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Constructing the Meaning of Division

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Constructing the Meaning of Division

Math Alliance

June 29, 2010

Beth Schefelker, DeAnn Huinker, Melissa Hedges & Chris Guthrie

We are learning to…

- Use contextual situations to explore the meaning of division
You will be successful when…

- Explain why the various division procedures are valid based on the meaning of division.

Four friends are going on vacation together. They decide to rent an RV. The cost for the RV is $640.00. They agree to equally split the cost. How much will each friend pay?

No U.S. standard algorithm please!

- Share your strategy with your neighbor.
- What language was used to explain the strategy?
Now…

- Use place value models to demonstrate your strategy.
- How did the place value models
- support your use of concept-based language?
- push you to visualize the situation differently?

- Turn and Talk:
- What is division?

- Beckmann
- Two natural ways to interpret division and both are useful.

Context #1

Evan has 24 apples. He put them into bags containing 6 apples each. How many bags did Evan use?

Context #2

Evan has 24 apples. He shares them equally among 6 friends. How many apples will each friend get?

What is the answer in each context?

How might a young child

model each problem?

You might say the answer is “the same.”

But is it?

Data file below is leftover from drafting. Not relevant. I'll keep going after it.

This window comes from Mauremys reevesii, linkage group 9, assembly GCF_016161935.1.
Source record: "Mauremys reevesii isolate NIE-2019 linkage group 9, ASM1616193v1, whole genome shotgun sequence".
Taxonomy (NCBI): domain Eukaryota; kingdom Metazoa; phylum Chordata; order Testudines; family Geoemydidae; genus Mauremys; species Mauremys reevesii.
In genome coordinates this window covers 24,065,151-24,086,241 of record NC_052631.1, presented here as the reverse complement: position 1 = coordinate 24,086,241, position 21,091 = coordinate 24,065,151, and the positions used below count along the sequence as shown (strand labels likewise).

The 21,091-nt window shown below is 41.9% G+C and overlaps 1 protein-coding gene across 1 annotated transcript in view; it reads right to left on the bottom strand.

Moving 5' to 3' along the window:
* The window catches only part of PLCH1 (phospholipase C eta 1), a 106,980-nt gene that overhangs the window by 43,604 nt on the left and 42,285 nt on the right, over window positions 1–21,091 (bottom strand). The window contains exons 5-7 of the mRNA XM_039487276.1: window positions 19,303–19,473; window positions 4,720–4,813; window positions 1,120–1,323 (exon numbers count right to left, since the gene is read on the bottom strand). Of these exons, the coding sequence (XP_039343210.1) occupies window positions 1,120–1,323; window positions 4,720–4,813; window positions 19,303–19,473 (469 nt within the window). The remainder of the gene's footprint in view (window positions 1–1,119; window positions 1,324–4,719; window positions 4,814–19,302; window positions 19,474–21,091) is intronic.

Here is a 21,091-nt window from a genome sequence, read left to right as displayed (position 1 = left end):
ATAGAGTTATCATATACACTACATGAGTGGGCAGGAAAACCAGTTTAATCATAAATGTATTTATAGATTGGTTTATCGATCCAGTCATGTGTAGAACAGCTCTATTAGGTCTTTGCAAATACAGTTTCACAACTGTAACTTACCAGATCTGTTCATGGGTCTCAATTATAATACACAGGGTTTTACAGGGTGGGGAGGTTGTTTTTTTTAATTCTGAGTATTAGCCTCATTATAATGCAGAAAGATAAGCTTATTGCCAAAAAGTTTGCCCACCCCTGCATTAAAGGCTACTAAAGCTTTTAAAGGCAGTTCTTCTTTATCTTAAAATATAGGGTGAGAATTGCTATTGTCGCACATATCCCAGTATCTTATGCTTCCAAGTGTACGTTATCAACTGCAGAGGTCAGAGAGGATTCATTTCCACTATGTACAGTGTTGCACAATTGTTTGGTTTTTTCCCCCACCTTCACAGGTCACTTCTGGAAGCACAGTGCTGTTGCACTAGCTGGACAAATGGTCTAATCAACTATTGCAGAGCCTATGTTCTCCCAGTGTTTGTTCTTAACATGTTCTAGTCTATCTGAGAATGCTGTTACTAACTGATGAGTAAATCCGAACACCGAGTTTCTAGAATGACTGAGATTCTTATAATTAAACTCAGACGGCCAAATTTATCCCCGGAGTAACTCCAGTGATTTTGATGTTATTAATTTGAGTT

- Context #1 – Measurement
Evan has 24 apples. He put them into bags containing 6 apples each. How many bags did Evan use?

- Known: Size of group
- Unknown: Number of groups

- Context #2 – Partitive
Evan has 24 apples. He shares them equally among 6 friends. How many apples with each friend get?

- Known: Number of groups
- Unknown: Size of groups

Javier has 8 marbles. He equally shares them with his friend Jesús. How many marbles will each boy get?

Partitive asks “how many are in each group?”

Javier has 8 marbles. If he puts 2 marbles in each bag, how many bags will he need?

Measurement asks “how many groups?”

- Read each problem.
- Act out each problem with the counters using the “Division Work Mat.”
- Identify if the problem is a measurement or partitive situation.
- Draw a sketch. Write an equation. Label each accordingly

- Homework
- Read pp. 289-293 from Beckmann
- Complete these problems following the instructions in the book:
- p. 187 #1
- p. 191 #1a, #1b, #1e

- Due July 6, 2010